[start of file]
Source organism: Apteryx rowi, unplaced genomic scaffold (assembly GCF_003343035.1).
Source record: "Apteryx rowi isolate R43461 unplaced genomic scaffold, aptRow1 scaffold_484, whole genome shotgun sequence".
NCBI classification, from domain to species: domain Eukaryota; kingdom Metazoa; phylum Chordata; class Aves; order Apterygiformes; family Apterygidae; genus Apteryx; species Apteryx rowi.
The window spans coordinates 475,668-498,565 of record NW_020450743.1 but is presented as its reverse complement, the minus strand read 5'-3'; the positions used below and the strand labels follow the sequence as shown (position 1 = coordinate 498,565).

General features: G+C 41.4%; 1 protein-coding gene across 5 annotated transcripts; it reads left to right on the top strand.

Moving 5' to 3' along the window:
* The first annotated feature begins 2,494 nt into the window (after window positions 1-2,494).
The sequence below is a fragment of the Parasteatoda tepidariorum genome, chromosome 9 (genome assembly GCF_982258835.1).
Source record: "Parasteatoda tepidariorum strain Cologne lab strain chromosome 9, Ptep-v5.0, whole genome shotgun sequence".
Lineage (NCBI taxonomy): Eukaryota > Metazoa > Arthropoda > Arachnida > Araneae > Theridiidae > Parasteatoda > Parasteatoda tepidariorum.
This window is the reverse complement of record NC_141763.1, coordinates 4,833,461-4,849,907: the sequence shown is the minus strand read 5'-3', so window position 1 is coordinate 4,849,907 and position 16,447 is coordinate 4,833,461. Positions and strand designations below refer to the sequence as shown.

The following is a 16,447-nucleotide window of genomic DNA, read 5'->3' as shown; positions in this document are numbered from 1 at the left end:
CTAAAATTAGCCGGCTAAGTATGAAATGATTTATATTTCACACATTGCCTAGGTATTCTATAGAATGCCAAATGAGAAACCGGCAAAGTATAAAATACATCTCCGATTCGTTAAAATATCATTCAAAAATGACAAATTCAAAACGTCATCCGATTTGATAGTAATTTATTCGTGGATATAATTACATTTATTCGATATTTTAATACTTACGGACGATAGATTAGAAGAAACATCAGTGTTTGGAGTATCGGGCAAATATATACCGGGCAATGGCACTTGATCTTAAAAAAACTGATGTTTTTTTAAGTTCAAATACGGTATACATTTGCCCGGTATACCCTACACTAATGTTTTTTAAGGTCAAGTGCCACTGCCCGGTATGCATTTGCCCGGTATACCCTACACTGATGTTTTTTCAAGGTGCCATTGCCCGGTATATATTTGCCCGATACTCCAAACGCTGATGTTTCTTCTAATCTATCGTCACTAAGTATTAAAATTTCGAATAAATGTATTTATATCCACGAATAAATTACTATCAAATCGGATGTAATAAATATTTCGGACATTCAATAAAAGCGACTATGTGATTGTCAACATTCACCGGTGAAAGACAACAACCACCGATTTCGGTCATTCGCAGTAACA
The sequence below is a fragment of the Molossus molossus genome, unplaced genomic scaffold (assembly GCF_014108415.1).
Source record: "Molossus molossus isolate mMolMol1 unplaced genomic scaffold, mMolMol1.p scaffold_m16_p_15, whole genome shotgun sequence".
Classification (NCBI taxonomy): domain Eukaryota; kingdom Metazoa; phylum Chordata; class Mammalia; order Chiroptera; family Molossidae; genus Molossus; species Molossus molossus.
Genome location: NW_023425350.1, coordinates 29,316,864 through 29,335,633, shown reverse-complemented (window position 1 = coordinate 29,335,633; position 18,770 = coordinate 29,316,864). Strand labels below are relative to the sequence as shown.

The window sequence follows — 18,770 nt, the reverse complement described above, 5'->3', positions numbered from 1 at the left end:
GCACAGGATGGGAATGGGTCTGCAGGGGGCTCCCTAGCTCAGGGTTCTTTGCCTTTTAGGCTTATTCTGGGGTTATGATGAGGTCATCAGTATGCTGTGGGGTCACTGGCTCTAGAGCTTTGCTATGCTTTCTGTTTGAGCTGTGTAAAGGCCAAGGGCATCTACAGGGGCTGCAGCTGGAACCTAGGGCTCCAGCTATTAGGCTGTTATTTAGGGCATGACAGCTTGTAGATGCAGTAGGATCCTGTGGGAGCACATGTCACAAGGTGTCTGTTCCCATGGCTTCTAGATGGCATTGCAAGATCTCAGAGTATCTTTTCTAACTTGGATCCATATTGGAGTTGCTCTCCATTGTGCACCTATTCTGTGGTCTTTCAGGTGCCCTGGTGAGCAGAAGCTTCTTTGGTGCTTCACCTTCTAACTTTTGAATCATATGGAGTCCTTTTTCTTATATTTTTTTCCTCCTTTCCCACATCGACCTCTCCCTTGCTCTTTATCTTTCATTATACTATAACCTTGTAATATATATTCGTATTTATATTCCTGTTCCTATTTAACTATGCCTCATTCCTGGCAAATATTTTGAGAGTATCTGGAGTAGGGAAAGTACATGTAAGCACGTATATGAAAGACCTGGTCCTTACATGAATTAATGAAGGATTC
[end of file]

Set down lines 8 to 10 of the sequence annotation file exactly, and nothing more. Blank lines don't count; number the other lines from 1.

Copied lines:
The sequence below is a fragment of the Parasteatoda tepidariorum genome, chromosome 9 (genome assembly GCF_982258835.1).
Source record: "Parasteatoda tepidariorum strain Cologne lab strain chromosome 9, Ptep-v5.0, whole genome shotgun sequence".
Lineage (NCBI taxonomy): Eukaryota > Metazoa > Arthropoda > Arachnida > Araneae > Theridiidae > Parasteatoda > Parasteatoda tepidariorum.